Photo: Granma

Continued below is the third and final part of our interview with Dr. José Luis Toledo, president of the National Assembly of People’s Power Commission on Constitutional and Judicial Affairs, and tenured professor at the University of Havana, regarding Cuba’s electoral process; specifically the role of publicity in Cuban elections, the appointment of the President, and link between participation and representation:

We see electoral campaigns taking place across the world and all the publicity that goes with them. How does this work in Cuba?

The only electoral publicity is a small poster with the person’s photo and a summary of their biography which is displayed in key public places, such as markets, butchers, shops… so that people can familiarize themselves with the candidates.

Here, no one has individual programs, because we work on the basis of unity and a unique political system.

However, we must not confuse electoral publicity with an electoral campaign. As part of this process, the Electoral Commission organizes tours of different areas where candidates talk with the people. This is one thing, a campaign, however, is something different involving people plastered with stickers and photos and unpleasant disputes which take place in other countries.

How are the concepts of representation and participation linked in Cuban elections?

Every citizen has the right to elect and be elected. The only circumstances under which a person cannot participate in the electoral process, as established by law, is if they are mentally disabled, don’t meet the age requirements, or are legally incapacitated. As soon as an individual goes out and votes for someone, they are passing their power of representation to that person; so, when that person takes an action, they are representing the entire group of voters who gave them power of representation.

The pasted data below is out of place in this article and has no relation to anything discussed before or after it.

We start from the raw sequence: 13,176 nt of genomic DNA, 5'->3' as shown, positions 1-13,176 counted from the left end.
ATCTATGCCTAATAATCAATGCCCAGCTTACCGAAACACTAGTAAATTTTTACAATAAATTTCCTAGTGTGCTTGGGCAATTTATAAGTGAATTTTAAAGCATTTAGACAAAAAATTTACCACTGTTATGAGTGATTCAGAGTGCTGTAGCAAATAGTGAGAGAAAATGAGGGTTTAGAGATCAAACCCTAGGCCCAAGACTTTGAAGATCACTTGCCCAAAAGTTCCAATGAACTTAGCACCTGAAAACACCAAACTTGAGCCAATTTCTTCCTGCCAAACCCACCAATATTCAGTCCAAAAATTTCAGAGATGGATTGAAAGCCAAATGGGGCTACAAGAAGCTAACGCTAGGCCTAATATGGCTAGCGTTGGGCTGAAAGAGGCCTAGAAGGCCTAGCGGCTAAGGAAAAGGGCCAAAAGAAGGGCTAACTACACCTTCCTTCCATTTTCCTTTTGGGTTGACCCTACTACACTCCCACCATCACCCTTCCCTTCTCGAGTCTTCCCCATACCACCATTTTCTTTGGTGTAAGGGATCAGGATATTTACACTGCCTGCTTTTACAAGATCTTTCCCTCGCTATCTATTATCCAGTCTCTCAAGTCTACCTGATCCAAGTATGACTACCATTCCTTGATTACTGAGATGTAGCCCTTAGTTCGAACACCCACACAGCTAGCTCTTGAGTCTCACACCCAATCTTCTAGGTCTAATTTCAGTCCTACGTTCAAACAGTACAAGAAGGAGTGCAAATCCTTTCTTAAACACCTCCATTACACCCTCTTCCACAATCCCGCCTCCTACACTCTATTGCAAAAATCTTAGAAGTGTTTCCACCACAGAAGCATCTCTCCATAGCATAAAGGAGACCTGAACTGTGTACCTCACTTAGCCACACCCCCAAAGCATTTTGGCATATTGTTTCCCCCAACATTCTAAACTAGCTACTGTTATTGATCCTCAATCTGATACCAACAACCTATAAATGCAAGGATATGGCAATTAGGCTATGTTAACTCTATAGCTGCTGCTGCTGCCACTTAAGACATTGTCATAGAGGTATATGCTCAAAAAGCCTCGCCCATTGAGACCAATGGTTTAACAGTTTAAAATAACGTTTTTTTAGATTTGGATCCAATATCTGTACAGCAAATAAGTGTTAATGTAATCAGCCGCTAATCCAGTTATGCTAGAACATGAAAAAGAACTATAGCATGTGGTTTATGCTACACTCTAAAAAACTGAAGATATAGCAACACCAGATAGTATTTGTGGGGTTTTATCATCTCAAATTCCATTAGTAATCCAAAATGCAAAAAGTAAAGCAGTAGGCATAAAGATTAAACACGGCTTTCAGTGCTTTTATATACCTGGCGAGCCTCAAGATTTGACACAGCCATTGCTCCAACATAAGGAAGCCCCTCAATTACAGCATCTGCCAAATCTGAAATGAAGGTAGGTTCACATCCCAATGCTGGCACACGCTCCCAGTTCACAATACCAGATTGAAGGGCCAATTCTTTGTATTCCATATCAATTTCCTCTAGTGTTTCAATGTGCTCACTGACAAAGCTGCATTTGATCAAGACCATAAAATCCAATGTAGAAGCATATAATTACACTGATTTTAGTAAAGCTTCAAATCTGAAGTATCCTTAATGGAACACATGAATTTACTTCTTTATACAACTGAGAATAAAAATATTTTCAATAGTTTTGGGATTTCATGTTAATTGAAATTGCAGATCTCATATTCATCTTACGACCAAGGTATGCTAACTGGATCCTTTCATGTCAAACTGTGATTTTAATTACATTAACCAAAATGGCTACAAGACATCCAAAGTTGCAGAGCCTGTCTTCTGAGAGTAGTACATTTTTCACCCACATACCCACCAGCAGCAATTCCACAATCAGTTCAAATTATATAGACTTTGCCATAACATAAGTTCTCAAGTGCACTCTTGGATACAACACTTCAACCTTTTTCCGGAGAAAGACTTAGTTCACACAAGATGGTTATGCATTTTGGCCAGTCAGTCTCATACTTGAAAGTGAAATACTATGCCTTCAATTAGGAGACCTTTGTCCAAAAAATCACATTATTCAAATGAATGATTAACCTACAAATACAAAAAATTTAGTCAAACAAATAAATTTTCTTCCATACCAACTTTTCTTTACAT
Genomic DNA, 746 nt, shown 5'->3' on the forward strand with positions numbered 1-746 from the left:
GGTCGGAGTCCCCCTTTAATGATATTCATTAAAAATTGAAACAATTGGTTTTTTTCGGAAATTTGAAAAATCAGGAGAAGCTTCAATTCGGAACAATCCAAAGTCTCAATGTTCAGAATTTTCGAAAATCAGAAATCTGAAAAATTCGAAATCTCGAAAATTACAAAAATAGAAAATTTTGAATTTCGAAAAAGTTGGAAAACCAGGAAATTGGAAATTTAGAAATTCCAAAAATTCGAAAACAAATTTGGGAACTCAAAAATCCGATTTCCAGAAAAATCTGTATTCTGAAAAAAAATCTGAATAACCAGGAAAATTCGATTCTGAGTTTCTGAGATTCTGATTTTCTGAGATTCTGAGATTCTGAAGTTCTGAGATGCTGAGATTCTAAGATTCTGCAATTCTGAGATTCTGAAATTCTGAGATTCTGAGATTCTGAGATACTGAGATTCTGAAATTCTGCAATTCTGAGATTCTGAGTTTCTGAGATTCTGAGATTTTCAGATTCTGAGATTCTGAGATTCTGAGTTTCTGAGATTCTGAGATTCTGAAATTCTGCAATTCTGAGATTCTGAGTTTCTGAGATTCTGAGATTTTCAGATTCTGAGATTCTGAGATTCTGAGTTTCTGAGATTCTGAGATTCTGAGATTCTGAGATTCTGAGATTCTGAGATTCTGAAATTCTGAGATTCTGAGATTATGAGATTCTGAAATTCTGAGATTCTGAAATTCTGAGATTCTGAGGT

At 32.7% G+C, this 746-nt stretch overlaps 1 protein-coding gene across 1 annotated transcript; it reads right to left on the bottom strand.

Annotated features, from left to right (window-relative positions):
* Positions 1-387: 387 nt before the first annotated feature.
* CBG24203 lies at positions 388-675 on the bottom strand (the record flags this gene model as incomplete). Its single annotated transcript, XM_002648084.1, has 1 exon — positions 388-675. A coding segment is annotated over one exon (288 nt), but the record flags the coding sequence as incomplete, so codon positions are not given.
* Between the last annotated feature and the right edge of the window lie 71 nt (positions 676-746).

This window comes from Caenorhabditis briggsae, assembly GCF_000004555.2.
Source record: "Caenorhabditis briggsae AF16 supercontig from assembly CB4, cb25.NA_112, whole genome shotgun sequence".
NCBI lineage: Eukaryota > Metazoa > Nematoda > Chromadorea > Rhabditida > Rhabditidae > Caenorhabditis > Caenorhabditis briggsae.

Now, this doesn’t restrict a person from directly participating in decision making. For example: when we drew up the Labor Code, all workers in the country were consulted and had the opportunity comment on what they liked or disliked, and make suggestions.

This is a form of direct participation in the exercise of power, as is participating in elections because you are designating, choosing, the representatives to the country’s representative leadership bodies.

When you elect the municipal assembly you are electing the government of the territory: and that person represents you in the exercise of local government.

Many people ask why there are National Assembly deputies elected in territories where they don’t live?

This stems from a mistake. Deputies do not represent territories. Deputies have national representation, and in the National Assembly the most important issues of general interest to the nation are discussed, not territorial problems.

When the National Assembly meets to approve the state budget for example, it’s not to build a school or repair a local doctor’s office, but they say: so many millions of pesos for public health, so many millions of pesos for education, etc. That’s how it’s distributed. Territorial issues are separate and resolved at a municipal and provincial level.

What we do have to work on is creating more links and interaction between deputies and voters from each constituency, district, and municipality, and in order to do so, the Party leadership has approved and is currently implementing a program called Perfecting People’s Power Bodies.”

Another frequent question regarding elections in Cuba is why don’t we elect the President?